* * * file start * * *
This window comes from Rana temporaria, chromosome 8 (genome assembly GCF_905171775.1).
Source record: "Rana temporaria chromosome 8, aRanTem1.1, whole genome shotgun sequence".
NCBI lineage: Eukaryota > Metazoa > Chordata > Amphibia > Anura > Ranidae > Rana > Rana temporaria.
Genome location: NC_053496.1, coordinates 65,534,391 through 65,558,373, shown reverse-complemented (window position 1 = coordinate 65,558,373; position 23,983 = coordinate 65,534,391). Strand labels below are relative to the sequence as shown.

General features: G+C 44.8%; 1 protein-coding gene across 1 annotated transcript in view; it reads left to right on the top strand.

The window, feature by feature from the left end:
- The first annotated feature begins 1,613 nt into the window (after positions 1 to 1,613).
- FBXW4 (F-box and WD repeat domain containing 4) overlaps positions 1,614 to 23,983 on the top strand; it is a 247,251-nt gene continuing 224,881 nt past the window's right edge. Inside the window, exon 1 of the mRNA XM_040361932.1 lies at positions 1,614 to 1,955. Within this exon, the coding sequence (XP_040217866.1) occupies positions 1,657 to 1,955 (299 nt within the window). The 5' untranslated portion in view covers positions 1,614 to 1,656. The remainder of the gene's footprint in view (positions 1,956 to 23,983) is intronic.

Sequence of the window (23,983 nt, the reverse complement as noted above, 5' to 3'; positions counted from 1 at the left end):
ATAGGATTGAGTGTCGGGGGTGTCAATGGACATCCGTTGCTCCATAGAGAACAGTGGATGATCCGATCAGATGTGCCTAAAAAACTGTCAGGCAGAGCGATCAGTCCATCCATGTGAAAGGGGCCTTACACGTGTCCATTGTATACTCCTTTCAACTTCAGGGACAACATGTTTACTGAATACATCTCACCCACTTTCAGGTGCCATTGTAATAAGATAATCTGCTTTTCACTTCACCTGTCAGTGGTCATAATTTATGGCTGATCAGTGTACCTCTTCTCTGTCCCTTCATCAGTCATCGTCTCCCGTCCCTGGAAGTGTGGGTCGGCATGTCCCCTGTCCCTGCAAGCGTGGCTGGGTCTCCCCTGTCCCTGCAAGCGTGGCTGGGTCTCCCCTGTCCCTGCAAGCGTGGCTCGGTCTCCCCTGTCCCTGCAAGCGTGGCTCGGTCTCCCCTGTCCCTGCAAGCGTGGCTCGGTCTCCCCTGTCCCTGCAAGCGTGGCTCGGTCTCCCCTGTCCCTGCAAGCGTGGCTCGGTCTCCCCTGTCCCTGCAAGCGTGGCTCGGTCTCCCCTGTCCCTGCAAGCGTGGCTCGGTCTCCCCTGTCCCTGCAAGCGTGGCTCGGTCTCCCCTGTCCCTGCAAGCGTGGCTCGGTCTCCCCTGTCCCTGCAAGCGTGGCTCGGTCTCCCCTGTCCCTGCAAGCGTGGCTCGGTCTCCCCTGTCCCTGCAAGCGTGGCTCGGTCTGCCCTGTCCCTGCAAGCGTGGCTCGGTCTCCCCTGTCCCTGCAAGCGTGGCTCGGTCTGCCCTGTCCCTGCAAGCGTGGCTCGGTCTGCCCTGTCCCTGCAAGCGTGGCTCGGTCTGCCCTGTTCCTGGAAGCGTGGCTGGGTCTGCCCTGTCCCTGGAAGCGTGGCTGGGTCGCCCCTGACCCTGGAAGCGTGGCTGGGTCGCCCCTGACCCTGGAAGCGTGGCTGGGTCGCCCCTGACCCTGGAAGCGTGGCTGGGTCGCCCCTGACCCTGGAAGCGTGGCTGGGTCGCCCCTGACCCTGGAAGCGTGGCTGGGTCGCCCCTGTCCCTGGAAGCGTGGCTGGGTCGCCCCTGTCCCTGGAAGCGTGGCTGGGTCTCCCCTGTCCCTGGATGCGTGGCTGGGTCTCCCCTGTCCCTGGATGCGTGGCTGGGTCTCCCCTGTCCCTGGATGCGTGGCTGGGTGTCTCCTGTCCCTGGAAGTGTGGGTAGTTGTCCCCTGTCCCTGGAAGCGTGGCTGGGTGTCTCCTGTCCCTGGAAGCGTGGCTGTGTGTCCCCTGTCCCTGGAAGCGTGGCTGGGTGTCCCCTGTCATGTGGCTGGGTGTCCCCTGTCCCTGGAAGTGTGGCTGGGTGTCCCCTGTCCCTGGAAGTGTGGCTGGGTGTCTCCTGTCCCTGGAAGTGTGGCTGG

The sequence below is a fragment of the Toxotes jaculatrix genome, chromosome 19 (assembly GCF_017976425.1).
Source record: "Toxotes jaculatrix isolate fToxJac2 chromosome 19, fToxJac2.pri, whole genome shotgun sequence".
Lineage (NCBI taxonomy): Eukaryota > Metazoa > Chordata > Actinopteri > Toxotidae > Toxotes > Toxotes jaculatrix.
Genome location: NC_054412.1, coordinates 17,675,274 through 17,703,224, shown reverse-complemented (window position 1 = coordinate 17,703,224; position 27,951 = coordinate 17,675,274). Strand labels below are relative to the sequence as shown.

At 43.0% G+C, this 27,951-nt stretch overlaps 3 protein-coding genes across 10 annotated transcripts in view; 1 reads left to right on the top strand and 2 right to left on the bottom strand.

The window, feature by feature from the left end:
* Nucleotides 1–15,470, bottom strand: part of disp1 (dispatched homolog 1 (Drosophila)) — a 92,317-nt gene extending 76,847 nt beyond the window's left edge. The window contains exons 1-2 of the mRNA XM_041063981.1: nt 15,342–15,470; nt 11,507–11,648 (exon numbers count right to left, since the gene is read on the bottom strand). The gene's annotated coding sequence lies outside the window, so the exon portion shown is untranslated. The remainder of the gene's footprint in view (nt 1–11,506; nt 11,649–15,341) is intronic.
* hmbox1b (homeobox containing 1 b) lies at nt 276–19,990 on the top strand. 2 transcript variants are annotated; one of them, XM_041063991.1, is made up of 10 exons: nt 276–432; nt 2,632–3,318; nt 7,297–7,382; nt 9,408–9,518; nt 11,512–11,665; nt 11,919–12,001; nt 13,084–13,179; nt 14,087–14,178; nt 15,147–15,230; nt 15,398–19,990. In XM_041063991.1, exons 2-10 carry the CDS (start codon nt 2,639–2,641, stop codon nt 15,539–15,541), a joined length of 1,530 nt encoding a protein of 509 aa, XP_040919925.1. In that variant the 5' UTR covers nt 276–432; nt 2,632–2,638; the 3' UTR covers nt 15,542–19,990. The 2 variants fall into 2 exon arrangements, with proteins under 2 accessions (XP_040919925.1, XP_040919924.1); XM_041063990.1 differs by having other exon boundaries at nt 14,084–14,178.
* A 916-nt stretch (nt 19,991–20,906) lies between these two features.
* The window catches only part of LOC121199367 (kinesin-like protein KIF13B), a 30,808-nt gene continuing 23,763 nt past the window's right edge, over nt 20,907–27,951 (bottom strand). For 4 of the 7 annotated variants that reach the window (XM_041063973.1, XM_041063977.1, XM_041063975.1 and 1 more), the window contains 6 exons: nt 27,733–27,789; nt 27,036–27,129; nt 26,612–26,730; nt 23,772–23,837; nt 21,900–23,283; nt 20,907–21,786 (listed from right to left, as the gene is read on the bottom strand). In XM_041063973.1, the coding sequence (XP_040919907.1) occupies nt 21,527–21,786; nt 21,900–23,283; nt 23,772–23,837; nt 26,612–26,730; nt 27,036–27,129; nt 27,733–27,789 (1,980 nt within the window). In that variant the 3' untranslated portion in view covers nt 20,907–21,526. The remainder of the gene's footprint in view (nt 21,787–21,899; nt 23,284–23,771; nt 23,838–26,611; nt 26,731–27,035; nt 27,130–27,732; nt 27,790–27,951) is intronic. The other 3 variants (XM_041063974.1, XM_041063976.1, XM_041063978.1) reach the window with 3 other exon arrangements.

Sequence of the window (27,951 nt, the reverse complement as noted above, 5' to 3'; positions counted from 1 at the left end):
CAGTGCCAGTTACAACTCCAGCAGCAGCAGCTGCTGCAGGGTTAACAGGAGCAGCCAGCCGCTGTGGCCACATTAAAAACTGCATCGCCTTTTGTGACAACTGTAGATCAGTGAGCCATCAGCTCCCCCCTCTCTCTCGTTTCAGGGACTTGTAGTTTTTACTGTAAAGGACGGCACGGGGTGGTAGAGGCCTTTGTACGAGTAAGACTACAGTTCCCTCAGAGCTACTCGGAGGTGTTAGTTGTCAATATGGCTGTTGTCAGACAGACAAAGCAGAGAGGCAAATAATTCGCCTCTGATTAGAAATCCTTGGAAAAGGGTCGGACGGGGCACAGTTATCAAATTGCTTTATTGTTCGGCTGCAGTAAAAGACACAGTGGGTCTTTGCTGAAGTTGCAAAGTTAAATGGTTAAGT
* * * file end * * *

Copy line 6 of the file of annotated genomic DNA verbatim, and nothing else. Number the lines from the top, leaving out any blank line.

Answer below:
The window, feature by feature from the left end: